Young men with poorly differentiated carcinoma found in the mediastinum (center of the chest between the lungs) or retroperitoneum (back of the abdominal cavity). Some men in this group may have a germ cell tumor, even if the diagnosis cannot be made by the pathologist. High levels of HCG and AFP in the blood strongly suggest a germ cell tumor. People in this subtype usually receive chemotherapy according to the guidelines for the treatment of later-stage testicular cancer. After chemotherapy, surgery to remove any remaining cancer is often needed. This treatment approach is curative in about 30% of men in this group.
Squamous cell carcinoma in the cervical (neck) lymph nodes. Even if a primary site in the head and neck is not found after a careful search, people with tumors in this subgroup generally receive treatment according to the guidelines for locally advanced head and neck cancer. This usually includes radiation therapy and chemotherapy given at the same time. If small amounts of tumor remain in the cervical lymph nodes after radiation and chemotherapy, surgical removal of lymph nodes may add to the success rate of treatment. About 40% to 60% of people with this diagnosis live a long time after treatment.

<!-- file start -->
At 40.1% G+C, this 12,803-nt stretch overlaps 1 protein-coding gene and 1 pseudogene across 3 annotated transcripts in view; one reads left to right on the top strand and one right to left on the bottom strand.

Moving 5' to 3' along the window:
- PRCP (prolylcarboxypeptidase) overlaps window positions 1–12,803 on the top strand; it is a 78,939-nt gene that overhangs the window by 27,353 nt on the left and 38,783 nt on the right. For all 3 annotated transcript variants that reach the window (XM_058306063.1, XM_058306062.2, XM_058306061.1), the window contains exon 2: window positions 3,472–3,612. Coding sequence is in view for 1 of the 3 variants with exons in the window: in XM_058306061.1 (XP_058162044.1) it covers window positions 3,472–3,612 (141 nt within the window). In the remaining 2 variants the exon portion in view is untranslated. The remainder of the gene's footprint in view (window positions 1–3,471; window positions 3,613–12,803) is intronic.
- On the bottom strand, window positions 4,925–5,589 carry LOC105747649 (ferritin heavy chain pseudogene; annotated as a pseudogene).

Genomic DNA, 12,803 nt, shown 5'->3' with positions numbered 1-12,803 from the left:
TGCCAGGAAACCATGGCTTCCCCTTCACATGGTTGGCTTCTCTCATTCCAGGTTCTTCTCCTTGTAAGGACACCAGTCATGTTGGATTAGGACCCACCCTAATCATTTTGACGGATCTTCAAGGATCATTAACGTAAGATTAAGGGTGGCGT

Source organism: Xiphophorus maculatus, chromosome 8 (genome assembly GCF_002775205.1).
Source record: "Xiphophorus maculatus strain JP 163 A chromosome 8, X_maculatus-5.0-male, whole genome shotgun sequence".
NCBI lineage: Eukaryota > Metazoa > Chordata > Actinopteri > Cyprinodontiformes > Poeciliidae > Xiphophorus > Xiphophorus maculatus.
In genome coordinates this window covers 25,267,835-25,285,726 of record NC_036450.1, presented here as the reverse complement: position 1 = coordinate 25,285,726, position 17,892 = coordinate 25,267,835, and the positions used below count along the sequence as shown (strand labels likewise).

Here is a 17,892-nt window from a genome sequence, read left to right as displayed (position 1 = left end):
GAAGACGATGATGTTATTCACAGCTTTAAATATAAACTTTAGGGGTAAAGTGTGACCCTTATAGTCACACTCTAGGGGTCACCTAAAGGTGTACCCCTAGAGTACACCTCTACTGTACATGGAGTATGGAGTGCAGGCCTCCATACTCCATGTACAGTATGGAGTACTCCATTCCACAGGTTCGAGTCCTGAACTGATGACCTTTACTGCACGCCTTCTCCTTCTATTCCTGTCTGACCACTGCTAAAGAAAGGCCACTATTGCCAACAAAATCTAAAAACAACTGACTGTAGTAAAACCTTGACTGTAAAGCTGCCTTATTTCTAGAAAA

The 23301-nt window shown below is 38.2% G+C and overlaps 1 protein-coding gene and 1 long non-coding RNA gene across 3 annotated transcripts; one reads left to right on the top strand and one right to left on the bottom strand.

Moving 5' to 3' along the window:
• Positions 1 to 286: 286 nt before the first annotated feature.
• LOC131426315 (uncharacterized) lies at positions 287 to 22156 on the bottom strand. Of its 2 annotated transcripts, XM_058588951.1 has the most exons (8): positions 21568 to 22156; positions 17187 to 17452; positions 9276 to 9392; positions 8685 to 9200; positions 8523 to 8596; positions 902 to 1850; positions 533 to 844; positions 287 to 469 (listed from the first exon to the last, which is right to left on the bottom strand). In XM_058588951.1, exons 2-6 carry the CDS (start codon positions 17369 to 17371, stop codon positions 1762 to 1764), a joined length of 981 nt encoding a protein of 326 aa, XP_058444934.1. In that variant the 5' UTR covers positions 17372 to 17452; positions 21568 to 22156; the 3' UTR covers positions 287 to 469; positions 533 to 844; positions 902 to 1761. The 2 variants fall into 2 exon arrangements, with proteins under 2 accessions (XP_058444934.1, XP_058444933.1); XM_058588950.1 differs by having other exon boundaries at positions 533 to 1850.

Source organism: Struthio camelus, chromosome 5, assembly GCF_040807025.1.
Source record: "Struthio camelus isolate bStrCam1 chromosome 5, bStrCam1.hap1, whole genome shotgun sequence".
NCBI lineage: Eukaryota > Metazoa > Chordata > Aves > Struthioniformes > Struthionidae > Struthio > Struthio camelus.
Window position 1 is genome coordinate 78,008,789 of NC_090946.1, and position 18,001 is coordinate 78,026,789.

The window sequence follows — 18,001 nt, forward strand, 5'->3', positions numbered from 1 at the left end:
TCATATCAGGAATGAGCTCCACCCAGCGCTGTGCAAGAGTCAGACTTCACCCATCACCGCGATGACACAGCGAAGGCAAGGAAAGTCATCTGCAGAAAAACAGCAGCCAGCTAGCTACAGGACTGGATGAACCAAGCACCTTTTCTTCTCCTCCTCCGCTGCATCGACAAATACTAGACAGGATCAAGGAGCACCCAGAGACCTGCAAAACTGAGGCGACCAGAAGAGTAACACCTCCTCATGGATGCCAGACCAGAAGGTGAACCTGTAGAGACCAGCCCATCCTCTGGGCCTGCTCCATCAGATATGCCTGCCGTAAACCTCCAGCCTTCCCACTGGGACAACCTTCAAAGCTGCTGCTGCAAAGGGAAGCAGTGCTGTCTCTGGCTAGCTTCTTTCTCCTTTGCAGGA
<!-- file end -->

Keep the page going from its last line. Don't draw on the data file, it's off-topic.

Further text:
Squamous cell carcinoma in the inguinal (groin) lymph nodes. Treatment generally includes surgical removal of all inguinal lymph nodes or radiation therapy. The doctor may recommend combining chemotherapy with radiation therapy.
Patients who have only a single metastasis. This group includes a broad range of patients, since the single metastasis (1 tumor) may be found in any part of the body, such as the lymph nodes, brain, lung, or liver. Depending on the location, treatment usually includes either surgical removal of the tumor or radiation therapy. Most people eventually develop metastases in other parts of the body, but this sometimes occurs after a long time without any disease.
Men with adenocarcinoma metastases only in the bones and/or an elevated PSA level. Treatment for this subtype usually follows the guidelines for the treatment of advanced prostate cancer. Hormone therapy, also called androgen deprivation, often causes long remissions. A remission is the disappearance of the signs and symptoms of CUP.